chickadee » scsh-process



A reimplementation for Chicken of SCSH's process notation.




This egg implements all the special forms required to implement SCSH's convenient process notation. This notation is called "EPF", which stands for extended process form.

The procedural equivalents for these special forms are also available. Where it's required or makes sense, a handful of other procedures are also provided. This egg does not strive for full SCSH compatibility; it exists only to bring the convenience of EPF notation to Chicken.


There are a few important caveats, especially related to threading. Please read this section thoroughly before using scsh-process! If none of this makes sense yet, read the rest of the manual first, then come back. The issues are listed in order of decreasing importance.

Forking and threads

If you are using threads, it is important to realize that thread killing is completely insensitive to your delicate synchronization primitives or resource management. Ensure that all locks are released and you don't have any non-GCable memory allocated in other threads. If you have finalizers registered, those will still run, though.

Signal handling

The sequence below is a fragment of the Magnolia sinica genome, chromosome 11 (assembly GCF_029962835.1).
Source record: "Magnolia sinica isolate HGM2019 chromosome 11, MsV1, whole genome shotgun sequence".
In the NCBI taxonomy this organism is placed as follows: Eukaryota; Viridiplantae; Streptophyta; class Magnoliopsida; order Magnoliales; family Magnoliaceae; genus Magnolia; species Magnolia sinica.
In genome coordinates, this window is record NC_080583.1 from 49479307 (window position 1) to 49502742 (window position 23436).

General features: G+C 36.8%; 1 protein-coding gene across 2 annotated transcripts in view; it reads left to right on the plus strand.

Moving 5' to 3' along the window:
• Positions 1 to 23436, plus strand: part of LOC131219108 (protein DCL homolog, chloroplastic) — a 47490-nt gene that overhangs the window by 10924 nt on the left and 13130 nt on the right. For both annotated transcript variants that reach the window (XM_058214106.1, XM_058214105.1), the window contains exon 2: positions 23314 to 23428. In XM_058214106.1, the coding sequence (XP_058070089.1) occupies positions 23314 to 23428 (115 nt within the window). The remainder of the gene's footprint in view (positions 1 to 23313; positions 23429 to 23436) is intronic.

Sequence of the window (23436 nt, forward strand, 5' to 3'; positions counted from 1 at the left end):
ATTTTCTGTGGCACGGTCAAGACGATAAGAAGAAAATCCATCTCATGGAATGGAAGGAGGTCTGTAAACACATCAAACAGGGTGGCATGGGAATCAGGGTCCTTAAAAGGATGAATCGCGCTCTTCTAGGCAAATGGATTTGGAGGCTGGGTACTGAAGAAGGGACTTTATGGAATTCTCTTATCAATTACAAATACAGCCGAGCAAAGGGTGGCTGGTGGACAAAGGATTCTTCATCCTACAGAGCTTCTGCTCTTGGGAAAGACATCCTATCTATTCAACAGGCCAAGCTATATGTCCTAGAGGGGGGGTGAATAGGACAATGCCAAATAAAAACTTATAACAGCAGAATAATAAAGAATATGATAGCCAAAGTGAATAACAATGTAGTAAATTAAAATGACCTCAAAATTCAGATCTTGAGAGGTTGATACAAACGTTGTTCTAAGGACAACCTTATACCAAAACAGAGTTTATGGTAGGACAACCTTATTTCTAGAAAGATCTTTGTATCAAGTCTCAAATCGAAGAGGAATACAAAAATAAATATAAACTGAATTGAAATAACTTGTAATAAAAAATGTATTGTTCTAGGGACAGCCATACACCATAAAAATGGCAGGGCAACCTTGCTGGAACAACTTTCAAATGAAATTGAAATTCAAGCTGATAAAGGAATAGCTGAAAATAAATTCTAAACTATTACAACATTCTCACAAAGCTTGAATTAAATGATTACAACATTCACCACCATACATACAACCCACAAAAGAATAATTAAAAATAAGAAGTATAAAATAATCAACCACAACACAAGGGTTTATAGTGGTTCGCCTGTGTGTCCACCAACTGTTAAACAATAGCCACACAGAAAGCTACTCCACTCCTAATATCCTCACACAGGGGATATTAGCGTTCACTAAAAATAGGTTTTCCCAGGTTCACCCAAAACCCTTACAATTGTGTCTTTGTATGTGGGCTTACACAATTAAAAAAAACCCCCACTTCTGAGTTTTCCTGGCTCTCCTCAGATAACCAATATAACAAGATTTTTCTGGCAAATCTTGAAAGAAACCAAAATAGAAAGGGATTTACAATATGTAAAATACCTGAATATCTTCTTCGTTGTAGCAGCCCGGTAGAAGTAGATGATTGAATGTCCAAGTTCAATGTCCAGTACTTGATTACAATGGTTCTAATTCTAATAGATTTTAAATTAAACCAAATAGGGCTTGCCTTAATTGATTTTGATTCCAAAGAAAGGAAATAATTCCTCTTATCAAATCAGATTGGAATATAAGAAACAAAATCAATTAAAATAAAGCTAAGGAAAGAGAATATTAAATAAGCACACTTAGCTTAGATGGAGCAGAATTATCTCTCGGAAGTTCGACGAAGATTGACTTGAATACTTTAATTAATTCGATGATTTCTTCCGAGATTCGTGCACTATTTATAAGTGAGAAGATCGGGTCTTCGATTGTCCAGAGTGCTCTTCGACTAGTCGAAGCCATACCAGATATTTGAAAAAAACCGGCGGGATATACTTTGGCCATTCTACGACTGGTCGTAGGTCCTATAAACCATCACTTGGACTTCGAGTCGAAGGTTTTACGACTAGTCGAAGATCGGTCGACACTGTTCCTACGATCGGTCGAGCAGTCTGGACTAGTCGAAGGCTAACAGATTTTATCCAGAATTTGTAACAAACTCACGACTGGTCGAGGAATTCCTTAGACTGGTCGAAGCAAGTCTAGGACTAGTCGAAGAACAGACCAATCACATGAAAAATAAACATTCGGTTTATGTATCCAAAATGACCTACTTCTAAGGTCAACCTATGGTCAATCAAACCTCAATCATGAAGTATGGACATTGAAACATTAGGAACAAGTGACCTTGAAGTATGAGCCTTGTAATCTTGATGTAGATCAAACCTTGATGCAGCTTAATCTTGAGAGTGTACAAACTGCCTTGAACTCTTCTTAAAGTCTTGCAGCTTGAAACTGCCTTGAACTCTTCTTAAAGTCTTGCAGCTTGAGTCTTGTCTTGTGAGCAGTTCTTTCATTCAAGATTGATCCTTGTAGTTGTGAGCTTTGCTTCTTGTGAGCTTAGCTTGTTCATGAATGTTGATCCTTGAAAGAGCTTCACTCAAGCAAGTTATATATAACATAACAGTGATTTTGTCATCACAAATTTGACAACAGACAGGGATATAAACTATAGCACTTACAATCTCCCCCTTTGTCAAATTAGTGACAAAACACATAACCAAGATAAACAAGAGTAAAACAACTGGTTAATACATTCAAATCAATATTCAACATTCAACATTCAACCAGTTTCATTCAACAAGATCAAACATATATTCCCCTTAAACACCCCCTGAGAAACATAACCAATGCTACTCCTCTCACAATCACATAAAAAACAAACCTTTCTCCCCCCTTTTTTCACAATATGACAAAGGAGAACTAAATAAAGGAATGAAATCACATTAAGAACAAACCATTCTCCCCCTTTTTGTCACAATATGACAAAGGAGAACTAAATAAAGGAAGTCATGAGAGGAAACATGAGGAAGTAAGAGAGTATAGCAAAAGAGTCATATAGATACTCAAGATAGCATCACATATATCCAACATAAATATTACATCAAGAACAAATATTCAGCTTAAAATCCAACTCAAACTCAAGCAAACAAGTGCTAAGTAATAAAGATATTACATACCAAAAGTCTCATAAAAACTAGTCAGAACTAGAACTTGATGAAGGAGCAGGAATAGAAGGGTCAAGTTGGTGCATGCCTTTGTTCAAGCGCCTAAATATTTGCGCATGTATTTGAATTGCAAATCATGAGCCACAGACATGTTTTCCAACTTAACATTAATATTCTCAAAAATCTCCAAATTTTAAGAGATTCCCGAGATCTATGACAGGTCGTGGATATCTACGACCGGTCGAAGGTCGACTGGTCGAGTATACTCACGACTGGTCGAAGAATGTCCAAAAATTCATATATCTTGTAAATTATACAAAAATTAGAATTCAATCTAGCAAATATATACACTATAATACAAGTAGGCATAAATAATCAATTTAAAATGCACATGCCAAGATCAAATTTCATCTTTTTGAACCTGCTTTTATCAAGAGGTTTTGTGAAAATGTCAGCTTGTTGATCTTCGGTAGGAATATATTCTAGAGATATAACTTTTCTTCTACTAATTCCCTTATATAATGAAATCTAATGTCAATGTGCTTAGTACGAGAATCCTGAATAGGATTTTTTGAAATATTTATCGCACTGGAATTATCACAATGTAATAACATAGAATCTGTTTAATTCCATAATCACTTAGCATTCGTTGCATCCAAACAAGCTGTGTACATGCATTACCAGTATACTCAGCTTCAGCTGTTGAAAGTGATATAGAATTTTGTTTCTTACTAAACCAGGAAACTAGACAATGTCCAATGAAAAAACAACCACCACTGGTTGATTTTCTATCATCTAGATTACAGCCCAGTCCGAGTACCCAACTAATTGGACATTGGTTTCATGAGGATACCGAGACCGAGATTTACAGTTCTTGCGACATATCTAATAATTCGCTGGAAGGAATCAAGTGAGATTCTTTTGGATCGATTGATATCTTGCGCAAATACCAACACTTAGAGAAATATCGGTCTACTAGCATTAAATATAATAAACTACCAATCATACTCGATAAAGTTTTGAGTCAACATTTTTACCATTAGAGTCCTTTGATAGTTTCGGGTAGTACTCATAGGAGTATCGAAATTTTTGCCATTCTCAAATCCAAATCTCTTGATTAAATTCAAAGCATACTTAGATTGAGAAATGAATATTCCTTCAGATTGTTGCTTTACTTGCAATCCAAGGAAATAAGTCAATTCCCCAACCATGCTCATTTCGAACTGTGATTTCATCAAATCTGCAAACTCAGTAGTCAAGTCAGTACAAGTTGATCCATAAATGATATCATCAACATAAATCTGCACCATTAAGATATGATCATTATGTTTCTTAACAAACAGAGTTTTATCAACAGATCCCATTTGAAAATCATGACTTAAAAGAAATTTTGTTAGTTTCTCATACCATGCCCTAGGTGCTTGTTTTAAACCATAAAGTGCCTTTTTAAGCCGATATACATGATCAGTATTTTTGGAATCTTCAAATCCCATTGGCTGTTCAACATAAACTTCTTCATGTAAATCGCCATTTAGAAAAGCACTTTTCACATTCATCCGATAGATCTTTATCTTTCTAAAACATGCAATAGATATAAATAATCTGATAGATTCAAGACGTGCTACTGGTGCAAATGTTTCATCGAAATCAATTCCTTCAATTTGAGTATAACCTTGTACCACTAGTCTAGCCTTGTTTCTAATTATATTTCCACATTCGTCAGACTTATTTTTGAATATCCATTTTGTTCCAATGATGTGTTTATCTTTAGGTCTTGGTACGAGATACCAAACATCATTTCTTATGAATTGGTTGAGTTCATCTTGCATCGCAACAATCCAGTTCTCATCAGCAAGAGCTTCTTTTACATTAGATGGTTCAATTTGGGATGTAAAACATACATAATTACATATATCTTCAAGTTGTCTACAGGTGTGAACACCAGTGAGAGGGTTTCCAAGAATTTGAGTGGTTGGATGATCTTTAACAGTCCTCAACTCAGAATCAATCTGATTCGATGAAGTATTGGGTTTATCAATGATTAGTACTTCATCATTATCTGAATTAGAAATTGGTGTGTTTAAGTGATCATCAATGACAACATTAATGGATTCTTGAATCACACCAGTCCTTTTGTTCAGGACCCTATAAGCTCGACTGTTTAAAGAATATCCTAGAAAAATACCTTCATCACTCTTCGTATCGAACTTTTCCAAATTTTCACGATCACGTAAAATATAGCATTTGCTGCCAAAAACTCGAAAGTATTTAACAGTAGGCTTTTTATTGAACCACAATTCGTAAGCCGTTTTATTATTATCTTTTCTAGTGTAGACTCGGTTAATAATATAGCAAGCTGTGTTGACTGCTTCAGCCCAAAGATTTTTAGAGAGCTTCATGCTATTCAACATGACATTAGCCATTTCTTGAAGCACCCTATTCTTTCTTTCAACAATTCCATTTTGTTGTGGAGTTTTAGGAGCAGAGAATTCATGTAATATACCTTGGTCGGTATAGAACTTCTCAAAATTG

Beware that if you set a signal/chld handler, you will need to remember the original handler and call it from your handler. If you don't, you must manually wait for all children. If you've installed a handler before scsh-process is loaded, it will be automatically chained by the handler installed by scsh-process.

Process reaping

Loading scsh-process will transparently cause the posix process-wait procedure to be replaced so it can update the bookkeeping information about reaped child processes. See the description in the SCSH manual about how SCSH performs process reaping. Currently only the "early" reaping strategy is supported.


The special forms provided by this egg are the most convenient to use, but also slightly less powerful than the underlying procedures they use.

Basic process macros
(run pf [redirection ...])syntax
(& pf [redirection ...])syntax
(exec-epf pf [redirection ...])syntax